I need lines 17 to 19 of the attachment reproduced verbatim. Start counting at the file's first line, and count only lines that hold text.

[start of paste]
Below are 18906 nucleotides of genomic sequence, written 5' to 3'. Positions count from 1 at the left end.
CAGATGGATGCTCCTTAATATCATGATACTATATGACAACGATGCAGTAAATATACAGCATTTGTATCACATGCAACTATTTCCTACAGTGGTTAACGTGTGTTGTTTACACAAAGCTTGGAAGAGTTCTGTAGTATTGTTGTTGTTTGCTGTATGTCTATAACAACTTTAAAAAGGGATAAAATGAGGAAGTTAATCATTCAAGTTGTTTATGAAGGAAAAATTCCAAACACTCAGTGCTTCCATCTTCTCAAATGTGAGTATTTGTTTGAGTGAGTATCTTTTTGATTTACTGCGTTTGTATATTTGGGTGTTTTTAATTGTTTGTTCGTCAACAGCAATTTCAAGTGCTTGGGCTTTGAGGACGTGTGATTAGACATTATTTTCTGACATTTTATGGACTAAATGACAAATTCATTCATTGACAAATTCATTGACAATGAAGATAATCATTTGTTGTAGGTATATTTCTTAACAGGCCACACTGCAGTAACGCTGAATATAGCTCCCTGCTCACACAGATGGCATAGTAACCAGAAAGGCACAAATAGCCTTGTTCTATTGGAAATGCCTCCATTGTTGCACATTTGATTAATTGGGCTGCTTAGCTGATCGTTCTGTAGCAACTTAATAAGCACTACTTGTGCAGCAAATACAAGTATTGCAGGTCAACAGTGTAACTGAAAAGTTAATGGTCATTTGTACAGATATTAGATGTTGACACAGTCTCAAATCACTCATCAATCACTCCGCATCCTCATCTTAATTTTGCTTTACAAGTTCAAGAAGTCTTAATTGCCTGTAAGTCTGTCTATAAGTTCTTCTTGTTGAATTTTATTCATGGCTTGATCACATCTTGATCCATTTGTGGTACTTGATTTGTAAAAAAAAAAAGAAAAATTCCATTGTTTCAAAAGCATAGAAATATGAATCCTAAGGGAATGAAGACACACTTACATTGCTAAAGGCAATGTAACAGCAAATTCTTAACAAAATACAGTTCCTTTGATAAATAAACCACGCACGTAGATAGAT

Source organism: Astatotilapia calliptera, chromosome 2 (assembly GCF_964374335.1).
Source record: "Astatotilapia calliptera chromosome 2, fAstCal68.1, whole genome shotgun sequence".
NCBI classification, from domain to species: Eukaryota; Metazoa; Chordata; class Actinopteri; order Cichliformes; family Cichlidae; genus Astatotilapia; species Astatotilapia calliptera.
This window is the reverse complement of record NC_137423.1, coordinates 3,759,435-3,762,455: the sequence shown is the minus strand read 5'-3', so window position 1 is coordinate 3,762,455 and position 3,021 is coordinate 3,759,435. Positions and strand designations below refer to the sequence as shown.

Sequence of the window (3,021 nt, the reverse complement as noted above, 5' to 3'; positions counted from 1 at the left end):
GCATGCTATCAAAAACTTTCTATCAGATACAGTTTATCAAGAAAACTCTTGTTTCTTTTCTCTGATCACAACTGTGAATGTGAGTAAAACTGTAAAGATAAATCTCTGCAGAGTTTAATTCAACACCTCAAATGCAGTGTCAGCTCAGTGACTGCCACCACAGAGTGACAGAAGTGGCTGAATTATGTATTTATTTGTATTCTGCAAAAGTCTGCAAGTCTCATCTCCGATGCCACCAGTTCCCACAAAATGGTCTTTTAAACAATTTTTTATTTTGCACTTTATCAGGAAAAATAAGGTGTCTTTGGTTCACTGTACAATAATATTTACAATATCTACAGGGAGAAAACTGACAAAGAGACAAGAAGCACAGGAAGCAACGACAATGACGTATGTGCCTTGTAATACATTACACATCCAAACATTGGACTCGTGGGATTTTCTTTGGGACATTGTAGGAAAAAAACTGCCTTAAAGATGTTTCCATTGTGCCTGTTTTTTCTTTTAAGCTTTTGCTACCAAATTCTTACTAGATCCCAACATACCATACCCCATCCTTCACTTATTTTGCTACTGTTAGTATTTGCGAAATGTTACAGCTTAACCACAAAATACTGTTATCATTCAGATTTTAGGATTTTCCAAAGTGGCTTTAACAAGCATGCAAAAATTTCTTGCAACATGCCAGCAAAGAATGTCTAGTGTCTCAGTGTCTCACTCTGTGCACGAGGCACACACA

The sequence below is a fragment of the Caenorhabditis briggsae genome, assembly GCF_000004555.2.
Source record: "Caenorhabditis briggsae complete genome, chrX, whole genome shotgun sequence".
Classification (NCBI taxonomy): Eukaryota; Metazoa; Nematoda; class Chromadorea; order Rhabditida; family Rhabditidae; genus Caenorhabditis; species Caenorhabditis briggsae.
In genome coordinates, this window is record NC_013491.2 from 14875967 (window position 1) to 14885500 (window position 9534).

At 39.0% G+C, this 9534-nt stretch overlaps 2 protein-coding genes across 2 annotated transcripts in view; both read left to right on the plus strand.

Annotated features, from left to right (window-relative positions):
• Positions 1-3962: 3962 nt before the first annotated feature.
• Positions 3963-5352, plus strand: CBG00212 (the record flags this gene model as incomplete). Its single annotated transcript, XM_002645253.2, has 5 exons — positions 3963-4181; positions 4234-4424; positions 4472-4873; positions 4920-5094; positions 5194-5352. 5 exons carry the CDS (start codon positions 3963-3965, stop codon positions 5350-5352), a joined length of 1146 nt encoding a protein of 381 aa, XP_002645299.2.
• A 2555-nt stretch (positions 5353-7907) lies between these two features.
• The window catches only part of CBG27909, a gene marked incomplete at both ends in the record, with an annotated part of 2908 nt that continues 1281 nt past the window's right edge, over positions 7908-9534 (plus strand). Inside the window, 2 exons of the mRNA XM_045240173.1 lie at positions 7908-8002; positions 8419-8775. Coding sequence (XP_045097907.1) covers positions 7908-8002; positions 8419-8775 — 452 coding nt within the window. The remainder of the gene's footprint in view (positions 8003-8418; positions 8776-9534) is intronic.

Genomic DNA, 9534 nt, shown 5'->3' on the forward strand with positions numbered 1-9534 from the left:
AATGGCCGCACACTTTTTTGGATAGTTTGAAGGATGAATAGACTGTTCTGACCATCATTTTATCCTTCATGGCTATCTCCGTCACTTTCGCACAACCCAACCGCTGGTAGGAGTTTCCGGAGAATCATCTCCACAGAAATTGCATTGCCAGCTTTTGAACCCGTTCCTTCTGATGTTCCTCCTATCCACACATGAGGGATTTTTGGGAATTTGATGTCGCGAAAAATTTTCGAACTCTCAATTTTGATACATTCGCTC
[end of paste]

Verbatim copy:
• A 2555-nt stretch (positions 5353-7907) lies between these two features.
• The window catches only part of CBG27909, a gene marked incomplete at both ends in the record, with an annotated part of 2908 nt that continues 1281 nt past the window's right edge, over positions 7908-9534 (plus strand). Inside the window, 2 exons of the mRNA XM_045240173.1 lie at positions 7908-8002; positions 8419-8775. Coding sequence (XP_045097907.1) covers positions 7908-8002; positions 8419-8775 — 452 coding nt within the window. The remainder of the gene's footprint in view (positions 8003-8418; positions 8776-9534) is intronic.

Genomic DNA, 9534 nt, shown 5'->3' on the forward strand with positions numbered 1-9534 from the left: